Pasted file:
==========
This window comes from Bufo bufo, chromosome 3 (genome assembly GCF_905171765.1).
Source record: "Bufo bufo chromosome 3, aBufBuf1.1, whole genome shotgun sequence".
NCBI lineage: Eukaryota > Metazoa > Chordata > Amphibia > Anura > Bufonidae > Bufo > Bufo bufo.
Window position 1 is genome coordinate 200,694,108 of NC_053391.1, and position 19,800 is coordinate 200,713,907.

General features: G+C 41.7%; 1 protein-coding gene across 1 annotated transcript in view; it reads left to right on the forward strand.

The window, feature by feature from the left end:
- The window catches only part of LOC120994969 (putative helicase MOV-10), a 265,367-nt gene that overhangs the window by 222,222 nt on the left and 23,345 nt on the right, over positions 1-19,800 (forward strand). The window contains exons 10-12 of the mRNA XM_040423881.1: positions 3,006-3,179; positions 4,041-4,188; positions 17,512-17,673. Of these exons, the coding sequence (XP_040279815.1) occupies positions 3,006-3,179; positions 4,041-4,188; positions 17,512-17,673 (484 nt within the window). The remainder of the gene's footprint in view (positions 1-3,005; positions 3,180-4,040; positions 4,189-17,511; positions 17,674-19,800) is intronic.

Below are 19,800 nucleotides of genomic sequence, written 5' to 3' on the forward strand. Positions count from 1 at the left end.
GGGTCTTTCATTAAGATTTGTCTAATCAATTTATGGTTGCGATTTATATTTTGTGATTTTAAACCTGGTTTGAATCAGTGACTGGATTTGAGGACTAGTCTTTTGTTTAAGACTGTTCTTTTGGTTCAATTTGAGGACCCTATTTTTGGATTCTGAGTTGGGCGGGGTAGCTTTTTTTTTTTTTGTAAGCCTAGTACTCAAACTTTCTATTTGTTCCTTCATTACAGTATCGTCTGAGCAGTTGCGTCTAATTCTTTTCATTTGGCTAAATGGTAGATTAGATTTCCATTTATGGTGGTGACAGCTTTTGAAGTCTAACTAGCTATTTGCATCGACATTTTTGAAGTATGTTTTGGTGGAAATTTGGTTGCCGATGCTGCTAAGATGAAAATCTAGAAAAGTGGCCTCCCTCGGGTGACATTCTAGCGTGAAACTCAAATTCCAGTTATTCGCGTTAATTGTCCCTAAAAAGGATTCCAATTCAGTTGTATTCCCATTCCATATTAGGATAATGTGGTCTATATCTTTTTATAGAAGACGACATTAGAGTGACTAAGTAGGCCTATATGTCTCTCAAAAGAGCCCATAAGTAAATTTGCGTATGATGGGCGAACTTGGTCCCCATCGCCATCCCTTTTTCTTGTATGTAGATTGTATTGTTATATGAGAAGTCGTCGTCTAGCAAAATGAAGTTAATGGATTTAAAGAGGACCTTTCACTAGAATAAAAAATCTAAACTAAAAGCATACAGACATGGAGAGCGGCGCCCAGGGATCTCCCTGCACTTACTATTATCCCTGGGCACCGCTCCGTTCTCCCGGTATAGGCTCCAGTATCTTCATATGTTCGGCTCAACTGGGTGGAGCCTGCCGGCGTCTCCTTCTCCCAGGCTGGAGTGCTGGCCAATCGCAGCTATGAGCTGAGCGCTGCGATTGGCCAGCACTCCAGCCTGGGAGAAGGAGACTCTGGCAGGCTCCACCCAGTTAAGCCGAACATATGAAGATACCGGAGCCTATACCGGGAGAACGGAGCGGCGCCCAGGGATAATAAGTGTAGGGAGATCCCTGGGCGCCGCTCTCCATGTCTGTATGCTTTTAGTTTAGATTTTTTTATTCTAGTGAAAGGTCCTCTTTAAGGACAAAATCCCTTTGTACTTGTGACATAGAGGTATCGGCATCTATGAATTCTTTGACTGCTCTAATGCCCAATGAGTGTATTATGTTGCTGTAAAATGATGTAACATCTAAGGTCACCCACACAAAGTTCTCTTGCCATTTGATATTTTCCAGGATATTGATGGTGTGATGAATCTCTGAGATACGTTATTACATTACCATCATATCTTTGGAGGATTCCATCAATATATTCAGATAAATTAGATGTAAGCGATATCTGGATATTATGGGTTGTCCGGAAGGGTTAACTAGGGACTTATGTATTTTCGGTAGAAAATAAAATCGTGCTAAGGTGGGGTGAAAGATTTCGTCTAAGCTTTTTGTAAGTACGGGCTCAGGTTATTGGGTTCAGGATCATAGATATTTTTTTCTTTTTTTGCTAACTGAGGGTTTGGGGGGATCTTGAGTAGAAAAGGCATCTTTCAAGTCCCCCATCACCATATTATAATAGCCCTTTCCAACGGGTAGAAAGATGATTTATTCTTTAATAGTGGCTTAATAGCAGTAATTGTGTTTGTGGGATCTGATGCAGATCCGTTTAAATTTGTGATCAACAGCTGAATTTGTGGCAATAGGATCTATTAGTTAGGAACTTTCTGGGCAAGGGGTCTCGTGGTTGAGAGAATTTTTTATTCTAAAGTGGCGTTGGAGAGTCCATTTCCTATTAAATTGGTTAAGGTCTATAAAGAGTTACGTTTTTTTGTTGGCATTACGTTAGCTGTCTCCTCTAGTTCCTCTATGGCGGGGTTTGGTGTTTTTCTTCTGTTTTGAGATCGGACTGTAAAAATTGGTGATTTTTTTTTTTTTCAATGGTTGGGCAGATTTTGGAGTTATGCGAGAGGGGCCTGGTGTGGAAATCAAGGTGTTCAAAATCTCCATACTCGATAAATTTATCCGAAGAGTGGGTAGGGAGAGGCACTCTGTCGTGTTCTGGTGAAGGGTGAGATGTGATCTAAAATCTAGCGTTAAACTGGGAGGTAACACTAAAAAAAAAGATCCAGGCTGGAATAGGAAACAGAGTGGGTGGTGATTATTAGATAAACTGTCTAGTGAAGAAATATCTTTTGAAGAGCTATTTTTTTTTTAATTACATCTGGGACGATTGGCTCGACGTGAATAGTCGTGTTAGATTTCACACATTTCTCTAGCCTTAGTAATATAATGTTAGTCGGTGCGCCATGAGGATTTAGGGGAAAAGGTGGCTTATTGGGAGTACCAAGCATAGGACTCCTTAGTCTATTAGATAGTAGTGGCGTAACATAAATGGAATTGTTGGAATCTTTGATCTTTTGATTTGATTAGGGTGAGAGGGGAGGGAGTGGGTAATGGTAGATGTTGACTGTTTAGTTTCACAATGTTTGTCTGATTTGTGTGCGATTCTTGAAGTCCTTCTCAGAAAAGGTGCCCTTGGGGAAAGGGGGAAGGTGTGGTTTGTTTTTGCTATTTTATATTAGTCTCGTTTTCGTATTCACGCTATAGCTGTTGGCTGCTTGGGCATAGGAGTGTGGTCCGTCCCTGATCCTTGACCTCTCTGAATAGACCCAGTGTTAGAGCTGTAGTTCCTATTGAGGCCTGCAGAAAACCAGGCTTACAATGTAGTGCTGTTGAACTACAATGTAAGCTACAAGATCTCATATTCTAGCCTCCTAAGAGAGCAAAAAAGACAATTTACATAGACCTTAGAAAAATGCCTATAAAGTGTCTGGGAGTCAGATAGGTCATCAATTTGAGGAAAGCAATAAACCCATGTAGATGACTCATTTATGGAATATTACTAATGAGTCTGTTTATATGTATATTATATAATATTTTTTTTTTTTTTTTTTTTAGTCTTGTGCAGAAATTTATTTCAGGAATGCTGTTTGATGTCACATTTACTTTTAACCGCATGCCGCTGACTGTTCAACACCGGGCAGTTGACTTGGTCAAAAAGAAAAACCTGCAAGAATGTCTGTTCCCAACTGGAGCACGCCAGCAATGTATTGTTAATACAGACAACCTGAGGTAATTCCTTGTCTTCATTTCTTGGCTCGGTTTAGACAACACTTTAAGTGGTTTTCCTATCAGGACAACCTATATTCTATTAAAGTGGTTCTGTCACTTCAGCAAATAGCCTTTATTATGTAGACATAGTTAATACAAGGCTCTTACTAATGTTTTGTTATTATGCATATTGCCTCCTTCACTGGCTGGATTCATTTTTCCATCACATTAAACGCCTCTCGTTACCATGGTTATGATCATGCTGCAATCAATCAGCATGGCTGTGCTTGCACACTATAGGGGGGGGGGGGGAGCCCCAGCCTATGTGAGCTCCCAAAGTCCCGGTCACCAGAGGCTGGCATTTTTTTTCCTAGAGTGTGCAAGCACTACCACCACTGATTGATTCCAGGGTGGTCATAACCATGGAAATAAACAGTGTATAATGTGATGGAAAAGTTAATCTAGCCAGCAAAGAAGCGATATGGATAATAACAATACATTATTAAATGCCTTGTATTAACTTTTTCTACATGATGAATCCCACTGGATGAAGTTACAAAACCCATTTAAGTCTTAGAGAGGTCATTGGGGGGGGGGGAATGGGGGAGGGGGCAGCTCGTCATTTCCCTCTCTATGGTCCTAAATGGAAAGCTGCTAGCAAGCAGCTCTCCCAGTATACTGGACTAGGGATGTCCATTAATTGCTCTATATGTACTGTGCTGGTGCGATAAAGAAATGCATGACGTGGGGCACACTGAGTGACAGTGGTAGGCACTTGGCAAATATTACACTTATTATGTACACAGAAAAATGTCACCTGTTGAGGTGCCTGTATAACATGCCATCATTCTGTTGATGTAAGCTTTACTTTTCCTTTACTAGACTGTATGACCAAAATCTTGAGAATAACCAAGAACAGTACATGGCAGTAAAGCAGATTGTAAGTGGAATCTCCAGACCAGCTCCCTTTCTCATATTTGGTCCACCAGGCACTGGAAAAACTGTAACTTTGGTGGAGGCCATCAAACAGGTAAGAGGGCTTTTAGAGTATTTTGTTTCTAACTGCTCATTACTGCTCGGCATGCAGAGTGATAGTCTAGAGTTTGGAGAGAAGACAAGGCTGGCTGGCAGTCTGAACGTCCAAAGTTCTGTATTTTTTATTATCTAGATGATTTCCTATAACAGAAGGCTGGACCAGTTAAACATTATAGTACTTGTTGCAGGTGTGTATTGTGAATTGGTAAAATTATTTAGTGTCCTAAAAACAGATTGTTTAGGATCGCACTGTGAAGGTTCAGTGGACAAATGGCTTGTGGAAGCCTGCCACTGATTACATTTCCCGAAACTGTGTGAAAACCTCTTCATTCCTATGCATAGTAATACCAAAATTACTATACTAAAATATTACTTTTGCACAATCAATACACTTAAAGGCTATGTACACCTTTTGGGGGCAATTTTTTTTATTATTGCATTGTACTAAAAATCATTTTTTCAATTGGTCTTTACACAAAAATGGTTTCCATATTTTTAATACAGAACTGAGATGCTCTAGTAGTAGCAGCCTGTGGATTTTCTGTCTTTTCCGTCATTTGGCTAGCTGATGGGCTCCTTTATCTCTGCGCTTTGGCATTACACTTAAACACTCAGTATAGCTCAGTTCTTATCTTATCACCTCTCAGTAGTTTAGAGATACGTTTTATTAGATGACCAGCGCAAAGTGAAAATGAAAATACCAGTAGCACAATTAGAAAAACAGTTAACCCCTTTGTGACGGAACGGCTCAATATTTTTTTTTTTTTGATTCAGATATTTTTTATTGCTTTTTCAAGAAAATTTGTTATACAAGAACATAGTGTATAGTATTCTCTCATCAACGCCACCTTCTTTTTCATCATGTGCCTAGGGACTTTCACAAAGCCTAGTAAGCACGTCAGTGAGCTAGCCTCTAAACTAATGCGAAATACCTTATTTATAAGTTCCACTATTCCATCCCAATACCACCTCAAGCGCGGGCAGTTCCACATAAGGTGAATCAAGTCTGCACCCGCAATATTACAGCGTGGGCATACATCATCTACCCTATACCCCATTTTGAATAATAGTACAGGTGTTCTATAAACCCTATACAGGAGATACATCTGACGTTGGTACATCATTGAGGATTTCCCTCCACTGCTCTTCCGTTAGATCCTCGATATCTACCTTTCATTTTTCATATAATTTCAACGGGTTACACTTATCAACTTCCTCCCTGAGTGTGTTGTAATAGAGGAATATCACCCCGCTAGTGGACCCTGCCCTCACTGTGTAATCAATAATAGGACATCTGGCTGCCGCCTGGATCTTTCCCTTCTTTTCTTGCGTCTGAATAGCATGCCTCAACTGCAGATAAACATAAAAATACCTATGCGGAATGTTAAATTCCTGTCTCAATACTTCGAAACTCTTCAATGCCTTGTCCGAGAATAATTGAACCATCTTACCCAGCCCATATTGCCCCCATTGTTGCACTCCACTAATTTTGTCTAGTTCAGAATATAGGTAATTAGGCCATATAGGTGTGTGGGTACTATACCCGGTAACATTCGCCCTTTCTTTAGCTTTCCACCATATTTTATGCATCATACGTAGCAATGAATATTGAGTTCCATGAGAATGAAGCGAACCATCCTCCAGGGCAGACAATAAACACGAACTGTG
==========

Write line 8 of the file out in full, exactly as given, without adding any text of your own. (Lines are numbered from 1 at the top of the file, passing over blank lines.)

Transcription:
Below are 19,800 nucleotides of genomic sequence, written 5' to 3' on the forward strand. Positions count from 1 at the left end.